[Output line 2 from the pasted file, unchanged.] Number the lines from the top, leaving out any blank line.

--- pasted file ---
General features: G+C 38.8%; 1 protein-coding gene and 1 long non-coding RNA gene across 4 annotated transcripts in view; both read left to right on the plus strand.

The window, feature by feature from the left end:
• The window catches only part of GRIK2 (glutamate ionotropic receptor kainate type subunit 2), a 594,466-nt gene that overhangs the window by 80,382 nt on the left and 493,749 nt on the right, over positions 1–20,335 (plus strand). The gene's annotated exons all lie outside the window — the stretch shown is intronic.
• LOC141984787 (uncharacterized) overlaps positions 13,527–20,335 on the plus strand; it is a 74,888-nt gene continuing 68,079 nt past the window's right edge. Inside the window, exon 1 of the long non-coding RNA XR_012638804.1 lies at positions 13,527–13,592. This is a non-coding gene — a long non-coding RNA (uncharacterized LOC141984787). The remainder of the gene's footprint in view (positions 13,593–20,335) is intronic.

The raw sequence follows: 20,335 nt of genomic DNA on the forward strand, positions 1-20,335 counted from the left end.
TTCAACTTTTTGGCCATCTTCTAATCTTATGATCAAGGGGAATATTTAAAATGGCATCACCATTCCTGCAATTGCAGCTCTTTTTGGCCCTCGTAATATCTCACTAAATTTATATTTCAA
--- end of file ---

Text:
The window, feature by feature from the left end: